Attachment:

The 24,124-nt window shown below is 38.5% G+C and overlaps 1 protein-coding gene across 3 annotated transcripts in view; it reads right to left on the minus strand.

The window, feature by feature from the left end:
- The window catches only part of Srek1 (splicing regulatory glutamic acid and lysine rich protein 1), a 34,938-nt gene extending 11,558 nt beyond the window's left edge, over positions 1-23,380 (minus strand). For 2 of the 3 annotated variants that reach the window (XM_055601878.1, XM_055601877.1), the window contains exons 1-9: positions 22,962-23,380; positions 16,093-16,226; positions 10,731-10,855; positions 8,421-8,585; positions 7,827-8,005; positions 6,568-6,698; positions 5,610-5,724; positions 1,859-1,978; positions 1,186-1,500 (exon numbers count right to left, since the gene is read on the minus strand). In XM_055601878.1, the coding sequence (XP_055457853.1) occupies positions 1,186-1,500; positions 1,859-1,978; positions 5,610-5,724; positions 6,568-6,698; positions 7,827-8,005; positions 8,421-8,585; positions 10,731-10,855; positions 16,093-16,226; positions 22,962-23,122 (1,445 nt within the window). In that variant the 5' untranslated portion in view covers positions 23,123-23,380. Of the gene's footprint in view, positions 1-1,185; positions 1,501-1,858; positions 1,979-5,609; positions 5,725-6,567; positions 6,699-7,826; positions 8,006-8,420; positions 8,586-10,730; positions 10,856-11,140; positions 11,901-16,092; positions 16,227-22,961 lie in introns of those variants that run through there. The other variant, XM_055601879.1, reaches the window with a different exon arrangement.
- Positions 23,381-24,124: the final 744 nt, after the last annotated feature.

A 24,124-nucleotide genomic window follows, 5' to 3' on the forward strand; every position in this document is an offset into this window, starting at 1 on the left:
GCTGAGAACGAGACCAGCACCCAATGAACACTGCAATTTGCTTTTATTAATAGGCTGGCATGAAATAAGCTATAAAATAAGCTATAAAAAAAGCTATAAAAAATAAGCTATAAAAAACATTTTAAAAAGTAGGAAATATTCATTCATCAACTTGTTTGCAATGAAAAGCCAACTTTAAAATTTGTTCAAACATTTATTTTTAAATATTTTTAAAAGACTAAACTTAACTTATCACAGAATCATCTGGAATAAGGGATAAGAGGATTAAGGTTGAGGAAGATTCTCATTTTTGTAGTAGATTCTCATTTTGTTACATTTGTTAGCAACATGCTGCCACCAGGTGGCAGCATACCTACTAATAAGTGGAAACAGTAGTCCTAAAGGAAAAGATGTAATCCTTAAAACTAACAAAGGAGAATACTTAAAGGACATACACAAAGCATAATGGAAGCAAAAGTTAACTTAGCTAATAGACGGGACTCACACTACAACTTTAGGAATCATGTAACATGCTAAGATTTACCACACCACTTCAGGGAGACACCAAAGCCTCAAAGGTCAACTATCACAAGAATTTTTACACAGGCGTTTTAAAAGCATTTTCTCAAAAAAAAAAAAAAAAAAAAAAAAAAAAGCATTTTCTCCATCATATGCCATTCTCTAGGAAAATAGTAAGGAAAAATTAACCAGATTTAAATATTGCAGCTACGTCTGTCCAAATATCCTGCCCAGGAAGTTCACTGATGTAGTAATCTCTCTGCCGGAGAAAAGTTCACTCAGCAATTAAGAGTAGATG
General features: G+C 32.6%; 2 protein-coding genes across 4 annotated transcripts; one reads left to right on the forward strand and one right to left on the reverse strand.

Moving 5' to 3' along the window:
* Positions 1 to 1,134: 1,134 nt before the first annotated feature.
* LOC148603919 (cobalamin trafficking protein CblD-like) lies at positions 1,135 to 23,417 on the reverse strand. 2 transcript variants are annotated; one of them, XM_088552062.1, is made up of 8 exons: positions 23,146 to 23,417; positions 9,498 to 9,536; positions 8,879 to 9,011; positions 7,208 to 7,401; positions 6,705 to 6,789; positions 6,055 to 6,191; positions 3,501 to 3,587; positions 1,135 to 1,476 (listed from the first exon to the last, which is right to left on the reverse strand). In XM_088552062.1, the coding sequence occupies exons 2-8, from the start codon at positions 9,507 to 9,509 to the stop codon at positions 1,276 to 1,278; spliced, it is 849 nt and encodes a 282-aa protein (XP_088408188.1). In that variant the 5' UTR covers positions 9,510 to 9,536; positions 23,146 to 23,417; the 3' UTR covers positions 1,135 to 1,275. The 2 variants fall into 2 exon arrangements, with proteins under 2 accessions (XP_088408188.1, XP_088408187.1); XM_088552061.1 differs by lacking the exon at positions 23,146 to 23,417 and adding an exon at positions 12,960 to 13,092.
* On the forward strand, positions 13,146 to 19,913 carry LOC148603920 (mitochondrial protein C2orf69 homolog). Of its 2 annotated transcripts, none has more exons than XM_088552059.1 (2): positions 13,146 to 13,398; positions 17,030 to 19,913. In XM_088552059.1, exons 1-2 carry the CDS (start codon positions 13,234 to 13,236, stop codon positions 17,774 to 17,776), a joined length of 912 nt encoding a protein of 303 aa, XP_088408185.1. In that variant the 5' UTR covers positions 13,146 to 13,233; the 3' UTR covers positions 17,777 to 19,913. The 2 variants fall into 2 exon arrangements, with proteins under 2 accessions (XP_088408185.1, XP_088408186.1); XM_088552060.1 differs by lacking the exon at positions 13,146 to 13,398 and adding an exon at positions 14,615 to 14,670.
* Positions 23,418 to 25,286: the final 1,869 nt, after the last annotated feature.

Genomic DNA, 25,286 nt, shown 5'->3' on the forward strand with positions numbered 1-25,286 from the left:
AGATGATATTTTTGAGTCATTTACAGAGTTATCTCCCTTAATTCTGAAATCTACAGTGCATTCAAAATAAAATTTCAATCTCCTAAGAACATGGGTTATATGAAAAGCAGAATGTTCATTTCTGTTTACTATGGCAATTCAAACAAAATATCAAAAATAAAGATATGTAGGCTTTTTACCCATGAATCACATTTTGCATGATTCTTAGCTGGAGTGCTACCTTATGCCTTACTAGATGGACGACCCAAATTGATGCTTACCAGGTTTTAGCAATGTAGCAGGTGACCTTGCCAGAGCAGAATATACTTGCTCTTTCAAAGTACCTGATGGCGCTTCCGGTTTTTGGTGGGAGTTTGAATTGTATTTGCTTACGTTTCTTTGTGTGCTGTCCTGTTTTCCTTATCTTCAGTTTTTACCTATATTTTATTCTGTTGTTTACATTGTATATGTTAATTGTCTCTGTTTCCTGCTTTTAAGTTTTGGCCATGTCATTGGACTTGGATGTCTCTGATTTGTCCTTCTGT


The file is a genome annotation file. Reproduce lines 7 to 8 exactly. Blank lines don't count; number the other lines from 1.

General features: G+C 32.6%; 2 protein-coding genes across 4 annotated transcripts; one reads left to right on the forward strand and one right to left on the reverse strand.

Moving 5' to 3' along the window: